WINNEBARGE DRIVER TRUSTS
'THE FORCE" ON ‘THE OTHER SIDE

By Don Jordan

My friends tell me I have "gone over to the other side."

No, I am not dead, yet. This is probably because I have begun studying a new technique for driving an RV while talking on a cell phone. I know, I know. How long have I complained about getting stuck in traffic behind a wandering Winnebarge, a lumbering Lumbago? How about my facist stand on talking on a cell phone while driving at 70 m.p.h. on the interstate?

Here are my excuses:

*Driving between Florida, Indiana, Wisconsin and Montana to fish, hunt, and hang out has made me allergic to motels and hotels. Did you ever see that television program where they put the black light on the bed cover? Eeechk. Ever look in the corners or under the bed? Just thinking about this stuff is enough to make my head itch. In the RV, at least I am sleeping in my own dirt, eh?

*The RV makes a much better traveling office than a motel room. I don’t have to constantly move stuff around, and I am at home all the time, even in a Wal-Mart parking lot.

*Spending a lot of time on the road meant that I had to stop at public phones or at friends’ homes to use a phone. With the cell phone, I can call from my rolling house any time, any place, and need not touch or breathe into a public phone.

No, I am not following the footsteps of Howard Hughes. People say I am just as untidy as I ever was.

This is actually my second Motor Home. The first was an 18-foot Toyota-based machine that achieved 15 miles per gallon and could be parked just about anywhere a car can park. The "new" one is a Ford van-based behemoth of 28-feet. It achieves 7.5 miles per gallon and cannot be parked anywhere except the Wal-Mart parking lot.

The new machine (dubbed "Jambo" after Jamboree), has amenities, but it requires true understanding of the forces of nature and at least awareness of the Jambo-Zen driving technique.

Let me give you an example. If one tries to micro-manage Jambo at 55 m.p.h., the machine can rebel and send you careening over into the next lane or onto the shoulder rumble strips. If one’s knuckles get white every time a huge Kenworthy towing a gas tanker approaches from the rear doing 85, Jambo senses driver stress and literally shakes as the giant roars past.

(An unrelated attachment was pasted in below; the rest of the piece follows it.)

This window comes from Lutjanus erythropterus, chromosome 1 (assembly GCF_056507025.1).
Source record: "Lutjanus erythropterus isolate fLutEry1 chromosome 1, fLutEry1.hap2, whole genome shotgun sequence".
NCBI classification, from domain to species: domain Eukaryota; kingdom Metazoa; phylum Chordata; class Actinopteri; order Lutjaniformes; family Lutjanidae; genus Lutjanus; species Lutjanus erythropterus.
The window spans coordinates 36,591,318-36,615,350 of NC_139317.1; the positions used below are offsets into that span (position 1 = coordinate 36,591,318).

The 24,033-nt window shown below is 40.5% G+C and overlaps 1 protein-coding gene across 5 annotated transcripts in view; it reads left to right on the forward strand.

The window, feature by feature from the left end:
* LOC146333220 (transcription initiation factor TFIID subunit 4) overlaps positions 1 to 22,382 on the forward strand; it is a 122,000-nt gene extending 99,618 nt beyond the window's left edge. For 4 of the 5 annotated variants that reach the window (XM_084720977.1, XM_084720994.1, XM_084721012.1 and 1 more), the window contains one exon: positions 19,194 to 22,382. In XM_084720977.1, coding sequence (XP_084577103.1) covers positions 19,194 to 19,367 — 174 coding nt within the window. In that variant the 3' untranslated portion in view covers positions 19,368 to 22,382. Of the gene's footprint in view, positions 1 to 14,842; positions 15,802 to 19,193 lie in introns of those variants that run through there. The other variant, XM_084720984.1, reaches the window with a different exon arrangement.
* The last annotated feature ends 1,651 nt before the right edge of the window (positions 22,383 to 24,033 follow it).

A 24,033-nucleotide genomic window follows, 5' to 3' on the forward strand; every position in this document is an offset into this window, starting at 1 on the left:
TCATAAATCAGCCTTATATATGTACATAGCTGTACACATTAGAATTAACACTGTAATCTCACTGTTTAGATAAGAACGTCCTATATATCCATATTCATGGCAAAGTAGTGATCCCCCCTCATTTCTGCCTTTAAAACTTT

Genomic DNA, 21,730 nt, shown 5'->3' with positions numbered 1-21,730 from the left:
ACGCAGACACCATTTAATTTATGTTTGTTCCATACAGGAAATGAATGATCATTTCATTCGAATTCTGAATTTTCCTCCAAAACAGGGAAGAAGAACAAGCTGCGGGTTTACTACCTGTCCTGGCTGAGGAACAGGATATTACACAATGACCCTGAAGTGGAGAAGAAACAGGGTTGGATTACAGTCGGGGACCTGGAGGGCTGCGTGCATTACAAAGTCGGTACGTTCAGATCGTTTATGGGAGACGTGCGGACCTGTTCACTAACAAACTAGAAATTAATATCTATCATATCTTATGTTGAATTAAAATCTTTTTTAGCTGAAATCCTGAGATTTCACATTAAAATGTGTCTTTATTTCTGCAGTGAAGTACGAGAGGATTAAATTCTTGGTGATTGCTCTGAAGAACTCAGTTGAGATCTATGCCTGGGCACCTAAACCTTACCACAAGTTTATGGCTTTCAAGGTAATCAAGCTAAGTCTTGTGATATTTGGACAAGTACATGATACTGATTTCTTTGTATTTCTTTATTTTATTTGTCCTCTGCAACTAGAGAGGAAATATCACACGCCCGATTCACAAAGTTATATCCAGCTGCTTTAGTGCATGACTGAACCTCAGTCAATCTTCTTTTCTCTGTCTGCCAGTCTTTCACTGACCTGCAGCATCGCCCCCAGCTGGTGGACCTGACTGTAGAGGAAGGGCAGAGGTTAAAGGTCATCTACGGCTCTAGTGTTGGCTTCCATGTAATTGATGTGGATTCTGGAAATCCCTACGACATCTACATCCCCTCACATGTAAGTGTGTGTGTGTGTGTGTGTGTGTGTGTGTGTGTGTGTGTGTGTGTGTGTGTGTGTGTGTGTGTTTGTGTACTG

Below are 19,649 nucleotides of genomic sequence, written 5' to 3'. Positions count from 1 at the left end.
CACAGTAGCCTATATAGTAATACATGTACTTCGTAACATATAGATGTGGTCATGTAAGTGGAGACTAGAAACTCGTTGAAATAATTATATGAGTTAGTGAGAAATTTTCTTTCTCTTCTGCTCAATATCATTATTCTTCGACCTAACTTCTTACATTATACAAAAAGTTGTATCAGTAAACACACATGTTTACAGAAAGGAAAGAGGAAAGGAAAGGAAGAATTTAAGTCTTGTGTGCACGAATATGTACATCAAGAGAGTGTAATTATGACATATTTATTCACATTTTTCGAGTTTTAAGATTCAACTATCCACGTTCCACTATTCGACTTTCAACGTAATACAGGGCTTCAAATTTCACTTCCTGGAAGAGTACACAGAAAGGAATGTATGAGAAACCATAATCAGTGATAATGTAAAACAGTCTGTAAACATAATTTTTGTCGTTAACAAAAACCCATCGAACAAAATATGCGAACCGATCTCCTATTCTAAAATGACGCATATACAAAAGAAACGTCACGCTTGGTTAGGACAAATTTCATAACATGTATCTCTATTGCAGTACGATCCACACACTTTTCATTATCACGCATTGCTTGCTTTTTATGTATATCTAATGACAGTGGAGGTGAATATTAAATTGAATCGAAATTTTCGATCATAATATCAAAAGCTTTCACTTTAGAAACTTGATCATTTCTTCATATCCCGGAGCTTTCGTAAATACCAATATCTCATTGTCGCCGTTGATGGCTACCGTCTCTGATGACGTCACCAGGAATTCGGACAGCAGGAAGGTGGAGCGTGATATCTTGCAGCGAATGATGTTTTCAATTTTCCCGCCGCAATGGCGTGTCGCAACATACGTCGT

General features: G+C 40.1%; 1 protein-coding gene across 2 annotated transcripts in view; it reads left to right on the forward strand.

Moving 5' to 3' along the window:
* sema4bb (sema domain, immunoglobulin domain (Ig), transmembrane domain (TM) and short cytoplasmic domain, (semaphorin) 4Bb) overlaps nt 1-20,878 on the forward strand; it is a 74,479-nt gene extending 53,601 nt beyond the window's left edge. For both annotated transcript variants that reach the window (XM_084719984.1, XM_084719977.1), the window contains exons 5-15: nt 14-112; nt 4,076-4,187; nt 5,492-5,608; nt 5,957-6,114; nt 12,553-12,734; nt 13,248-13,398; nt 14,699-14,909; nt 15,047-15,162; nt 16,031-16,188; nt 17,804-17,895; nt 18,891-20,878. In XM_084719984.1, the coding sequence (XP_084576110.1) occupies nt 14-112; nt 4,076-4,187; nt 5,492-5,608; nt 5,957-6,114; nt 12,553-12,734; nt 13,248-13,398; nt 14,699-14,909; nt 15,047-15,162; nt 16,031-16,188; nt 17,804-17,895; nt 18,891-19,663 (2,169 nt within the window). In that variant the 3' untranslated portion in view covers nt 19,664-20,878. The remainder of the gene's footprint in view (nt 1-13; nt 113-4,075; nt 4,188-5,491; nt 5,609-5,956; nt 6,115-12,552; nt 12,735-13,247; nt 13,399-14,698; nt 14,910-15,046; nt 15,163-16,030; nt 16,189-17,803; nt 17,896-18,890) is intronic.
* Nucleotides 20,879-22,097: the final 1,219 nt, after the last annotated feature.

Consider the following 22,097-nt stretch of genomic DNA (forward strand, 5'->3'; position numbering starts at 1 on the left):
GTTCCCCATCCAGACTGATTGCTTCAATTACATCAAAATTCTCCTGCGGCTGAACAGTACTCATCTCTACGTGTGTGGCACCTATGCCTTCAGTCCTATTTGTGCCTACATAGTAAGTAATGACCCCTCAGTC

It is not healthy to drive 500 miles a day using a death grip. Oh, you can make it a couple of times, but, eventually, everyone who has ever driven a Winnebarge or Lumbago must seek a higher truth, a path to follow that is either beyond the physical senses, or more perfectly attuned to those senses and the world of the interstate highway.

My epiphany came while driving though downtown Atlanta on I-75. There are eight lanes there, and where it goes through the beast’s heart, all six lanes are bumper-to-bumper cars trying to go 70 m.p.h. Did I mention that the lanes are very narrow in this stretch? What they did was make six lanes into eight by narrowing the original six. Jambo MUST stay in the center lane at this point.

I was talking to someone at the time, an elderly cabin builder out in Montana, just for moral support. He sympathized with my little whimpers of terror and remarks like "uh, oh…"

Then came the curve. I remembered it when I realized we were into it, but Jambo’s memory, not so good. It looked impossible. I was either going to turn over from centrifugal force or be tossed into the five Hondas and Toyotas dogging my right side.

"Arrrggghh…."

"What did you say?" answered the elderly cabin builder in Montana.

At that precise point, I abandoned all control to The Force, just like Luke Skywalker. I became one with Jambo and the highway, just like the ShaoLin priest in Kung Fu would have done. I closed my eyes and let Jambo find her own way. It was probably just a second or two, but it felt like a minute or more, and when I awoke, I was around the curve and on the other side of the underpass.

After that, I let Jambo find her own way home. I had learned the way of Jambo, not fighting the forces of nature, but existing with them and using them. I cannot yet claim to be a Jambo-Zen Master at driving my Winnebarge, but I have had the vision, have seen the road in my mind’s eyes only.

Oh, I forgot to mention that Jambo with my Gheenoe behind it is 56 feet. Can’t see boat back there, ever.

Not to worry. I have a hands-off kit for my cell phone.

© 2002. Copyright Jordan Communications